Kaiserslautern Elementary School
SchenkelShultz Architecture - Orlando; CH2M Hill
Honorable Mention Winner 2014 Education Design Showcase
Project Fact Sheet
Facility Use: K-12 Elementary
Project Type: New Construction
Category: Whole Building/Campus Design
Location: Kaiserlautern, Germany, AL
District/Inst.: Department of Defense and Education Activity (DoDEA)
Chief Administrator: Mike Smiley
Completion Date: Design - 2014 / Project - June 2017
Design Capacity: 655 students
Enrollment: 450 students
Gross Area: 118,446 sq.ft.
Space per pupil: 181 sq.ft.
Site size: 11 acres
Kaiserslautern Elementary School is located in Kaiserslautern, Germany on the Kapaun Air Station and is designed using 21st century philosophies.True 21st century learning should move beyond the school and extend the learning space to the global community using technology, virtual instruction and real time projects with student viewing their global counterparts as classmates. This new school will become the community and social center for the military base and will support the academic direction of the Department of Defense for Education Activity (DoDEA), including: support the educator, enable change, focus on consistent guiding principles and objectives, communicate expectations for all stakeholders, capitalize on military techniques to improve learning and immersion. The design accommodates these requirements by providing:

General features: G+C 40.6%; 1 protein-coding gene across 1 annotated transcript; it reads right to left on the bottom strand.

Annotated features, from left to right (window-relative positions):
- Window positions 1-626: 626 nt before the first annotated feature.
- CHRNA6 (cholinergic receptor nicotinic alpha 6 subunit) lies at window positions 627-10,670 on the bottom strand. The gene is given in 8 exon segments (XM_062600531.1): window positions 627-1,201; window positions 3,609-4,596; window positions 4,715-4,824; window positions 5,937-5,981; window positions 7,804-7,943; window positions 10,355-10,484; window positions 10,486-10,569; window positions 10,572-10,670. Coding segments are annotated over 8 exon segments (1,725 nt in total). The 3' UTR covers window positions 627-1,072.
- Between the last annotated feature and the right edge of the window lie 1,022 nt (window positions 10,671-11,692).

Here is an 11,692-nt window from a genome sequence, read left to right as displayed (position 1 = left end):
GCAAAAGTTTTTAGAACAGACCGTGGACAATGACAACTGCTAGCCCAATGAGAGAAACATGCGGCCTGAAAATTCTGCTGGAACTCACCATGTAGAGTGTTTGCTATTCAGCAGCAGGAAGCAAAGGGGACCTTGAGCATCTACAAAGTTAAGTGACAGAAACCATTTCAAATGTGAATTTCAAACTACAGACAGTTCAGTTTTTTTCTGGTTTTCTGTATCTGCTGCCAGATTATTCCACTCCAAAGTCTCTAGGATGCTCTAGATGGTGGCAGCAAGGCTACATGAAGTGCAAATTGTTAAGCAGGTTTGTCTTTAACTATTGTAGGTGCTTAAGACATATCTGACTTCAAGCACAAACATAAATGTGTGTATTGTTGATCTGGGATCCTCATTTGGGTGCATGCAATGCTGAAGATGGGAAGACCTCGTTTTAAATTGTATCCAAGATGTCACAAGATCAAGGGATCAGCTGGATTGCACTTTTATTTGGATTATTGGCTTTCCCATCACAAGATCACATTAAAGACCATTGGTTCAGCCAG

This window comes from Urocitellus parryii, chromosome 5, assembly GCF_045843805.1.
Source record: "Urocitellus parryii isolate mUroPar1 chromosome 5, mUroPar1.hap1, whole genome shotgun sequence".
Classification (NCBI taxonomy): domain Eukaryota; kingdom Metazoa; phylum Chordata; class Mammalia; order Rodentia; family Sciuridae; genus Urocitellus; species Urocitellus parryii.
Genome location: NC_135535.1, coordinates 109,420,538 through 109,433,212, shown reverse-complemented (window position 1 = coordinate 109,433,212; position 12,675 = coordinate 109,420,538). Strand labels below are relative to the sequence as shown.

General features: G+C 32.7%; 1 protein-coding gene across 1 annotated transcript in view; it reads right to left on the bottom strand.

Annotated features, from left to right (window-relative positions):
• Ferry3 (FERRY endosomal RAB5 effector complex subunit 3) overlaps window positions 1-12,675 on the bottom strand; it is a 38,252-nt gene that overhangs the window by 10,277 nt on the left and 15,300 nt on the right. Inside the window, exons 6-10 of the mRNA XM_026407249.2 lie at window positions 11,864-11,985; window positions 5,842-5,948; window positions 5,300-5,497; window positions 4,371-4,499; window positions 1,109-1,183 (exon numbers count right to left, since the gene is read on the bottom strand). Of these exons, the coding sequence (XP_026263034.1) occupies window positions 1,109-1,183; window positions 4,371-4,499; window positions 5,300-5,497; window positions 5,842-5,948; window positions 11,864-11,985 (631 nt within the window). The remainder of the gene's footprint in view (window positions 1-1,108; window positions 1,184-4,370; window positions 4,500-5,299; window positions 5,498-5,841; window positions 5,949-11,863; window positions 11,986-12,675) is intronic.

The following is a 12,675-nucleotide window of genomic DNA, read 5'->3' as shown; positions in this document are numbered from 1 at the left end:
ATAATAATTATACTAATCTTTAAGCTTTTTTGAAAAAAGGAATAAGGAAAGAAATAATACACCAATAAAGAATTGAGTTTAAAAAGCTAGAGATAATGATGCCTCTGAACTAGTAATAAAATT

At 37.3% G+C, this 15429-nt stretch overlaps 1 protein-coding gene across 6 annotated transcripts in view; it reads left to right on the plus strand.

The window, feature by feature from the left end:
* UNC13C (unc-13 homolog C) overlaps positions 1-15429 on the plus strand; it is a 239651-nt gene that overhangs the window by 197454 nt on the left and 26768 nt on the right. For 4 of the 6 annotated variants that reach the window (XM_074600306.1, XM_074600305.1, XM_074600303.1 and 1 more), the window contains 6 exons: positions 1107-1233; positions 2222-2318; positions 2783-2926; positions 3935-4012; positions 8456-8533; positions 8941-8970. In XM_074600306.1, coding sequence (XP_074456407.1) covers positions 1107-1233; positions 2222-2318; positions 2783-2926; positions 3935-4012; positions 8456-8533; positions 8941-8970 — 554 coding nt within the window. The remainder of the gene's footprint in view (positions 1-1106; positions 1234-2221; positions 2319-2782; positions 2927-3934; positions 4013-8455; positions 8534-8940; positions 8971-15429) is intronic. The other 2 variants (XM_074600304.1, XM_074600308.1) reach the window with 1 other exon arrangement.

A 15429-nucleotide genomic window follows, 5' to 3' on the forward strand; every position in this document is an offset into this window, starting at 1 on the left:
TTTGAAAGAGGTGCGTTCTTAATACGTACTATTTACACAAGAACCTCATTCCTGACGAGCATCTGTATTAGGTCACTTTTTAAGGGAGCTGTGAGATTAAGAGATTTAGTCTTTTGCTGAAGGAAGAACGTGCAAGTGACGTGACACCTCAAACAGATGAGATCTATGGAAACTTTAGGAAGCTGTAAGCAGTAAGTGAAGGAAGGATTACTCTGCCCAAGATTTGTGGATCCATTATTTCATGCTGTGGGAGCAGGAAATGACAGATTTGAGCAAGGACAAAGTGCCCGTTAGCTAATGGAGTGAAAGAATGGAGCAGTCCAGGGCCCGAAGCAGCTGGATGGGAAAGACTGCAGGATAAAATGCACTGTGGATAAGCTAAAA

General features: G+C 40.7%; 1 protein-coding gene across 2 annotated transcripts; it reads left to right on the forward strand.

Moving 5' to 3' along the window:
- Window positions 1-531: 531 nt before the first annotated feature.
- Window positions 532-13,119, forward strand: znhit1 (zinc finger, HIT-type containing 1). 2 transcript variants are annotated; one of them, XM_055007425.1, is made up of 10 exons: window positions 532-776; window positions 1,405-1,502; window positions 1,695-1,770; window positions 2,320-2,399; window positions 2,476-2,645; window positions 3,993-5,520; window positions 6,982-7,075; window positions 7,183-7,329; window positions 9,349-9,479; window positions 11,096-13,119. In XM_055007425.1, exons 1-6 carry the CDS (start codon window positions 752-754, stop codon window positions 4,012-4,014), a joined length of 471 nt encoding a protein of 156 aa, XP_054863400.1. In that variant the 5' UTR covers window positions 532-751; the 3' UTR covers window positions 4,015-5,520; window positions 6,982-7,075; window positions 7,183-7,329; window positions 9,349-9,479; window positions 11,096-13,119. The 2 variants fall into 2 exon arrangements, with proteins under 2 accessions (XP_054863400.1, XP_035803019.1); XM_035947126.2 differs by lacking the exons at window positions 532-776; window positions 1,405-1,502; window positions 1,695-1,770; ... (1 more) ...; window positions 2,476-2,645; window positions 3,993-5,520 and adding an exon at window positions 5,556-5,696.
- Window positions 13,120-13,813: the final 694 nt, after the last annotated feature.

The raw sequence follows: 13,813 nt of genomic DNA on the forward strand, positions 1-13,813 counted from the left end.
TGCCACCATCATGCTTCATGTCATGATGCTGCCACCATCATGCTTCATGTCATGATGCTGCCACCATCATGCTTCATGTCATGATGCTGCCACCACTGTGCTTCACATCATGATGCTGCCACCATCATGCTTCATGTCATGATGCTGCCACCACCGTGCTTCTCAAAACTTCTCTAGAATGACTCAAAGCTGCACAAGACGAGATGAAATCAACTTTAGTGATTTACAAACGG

21st Century School Design:
Today’s global economy and technological advancements of our society are changing the way education is delivered, as well as the way our schools are designed. The questions that arise today regarding educational design include: Are U.S. schools considered world-class facilities? Will these schools produce students who can compete in a global economy? Most importantly, are the schools designed to foster integrated, project-based learning to help each student receive the skills they need to succeed as a 21st century student?